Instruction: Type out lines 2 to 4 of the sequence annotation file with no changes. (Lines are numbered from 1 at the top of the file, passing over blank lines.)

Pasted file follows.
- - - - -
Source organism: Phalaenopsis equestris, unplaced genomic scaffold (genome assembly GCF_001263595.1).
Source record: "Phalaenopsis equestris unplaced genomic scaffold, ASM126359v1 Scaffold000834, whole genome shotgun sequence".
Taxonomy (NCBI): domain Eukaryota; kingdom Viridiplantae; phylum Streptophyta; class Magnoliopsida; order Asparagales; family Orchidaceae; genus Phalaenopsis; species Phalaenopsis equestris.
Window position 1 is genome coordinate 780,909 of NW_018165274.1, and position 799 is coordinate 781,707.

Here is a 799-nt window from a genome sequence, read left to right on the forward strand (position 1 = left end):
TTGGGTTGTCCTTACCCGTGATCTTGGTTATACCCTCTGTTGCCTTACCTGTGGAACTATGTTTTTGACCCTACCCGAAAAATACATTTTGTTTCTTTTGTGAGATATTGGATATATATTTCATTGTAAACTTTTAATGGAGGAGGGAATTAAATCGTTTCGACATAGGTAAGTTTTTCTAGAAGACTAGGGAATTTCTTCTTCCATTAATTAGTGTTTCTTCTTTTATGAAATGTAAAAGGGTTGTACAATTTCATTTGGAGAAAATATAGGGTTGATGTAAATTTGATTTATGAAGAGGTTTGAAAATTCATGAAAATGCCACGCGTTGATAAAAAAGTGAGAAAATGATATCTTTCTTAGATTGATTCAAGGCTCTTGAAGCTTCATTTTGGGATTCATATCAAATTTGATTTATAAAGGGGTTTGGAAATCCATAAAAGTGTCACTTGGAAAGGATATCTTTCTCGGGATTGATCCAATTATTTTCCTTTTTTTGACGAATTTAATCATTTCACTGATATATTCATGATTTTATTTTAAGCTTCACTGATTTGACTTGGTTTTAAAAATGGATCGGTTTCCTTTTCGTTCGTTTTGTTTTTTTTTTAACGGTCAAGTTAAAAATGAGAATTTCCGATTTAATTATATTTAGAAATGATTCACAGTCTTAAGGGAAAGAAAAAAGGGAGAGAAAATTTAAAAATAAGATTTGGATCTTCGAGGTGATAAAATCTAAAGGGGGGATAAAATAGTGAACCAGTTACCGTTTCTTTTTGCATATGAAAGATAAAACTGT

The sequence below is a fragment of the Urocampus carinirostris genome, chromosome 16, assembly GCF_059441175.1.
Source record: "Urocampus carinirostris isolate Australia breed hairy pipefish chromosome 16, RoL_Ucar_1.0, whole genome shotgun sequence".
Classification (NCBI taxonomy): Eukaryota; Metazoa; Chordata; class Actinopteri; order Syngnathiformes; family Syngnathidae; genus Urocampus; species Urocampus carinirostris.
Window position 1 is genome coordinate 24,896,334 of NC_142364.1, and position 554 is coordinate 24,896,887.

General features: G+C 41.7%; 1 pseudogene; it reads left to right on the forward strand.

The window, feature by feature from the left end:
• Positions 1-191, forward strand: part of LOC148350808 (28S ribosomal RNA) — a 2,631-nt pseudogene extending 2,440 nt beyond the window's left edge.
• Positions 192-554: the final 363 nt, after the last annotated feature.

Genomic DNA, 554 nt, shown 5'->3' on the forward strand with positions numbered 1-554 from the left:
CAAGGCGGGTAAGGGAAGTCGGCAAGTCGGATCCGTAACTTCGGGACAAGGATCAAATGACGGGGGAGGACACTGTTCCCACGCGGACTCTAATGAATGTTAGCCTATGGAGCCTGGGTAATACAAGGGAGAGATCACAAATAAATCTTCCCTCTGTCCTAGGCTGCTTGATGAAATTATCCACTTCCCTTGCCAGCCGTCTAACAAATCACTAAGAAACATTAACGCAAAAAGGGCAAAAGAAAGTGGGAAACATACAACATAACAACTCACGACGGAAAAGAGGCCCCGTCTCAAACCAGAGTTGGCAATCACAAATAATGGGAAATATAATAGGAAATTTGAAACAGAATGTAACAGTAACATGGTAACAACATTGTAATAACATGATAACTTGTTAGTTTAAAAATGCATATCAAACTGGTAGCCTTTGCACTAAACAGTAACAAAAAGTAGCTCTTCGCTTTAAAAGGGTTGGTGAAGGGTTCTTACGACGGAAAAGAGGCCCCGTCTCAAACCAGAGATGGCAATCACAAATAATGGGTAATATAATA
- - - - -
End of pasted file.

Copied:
Source record: "Phalaenopsis equestris unplaced genomic scaffold, ASM126359v1 Scaffold000834, whole genome shotgun sequence".
Taxonomy (NCBI): domain Eukaryota; kingdom Viridiplantae; phylum Streptophyta; class Magnoliopsida; order Asparagales; family Orchidaceae; genus Phalaenopsis; species Phalaenopsis equestris.
Window position 1 is genome coordinate 780,909 of NW_018165274.1, and position 799 is coordinate 781,707.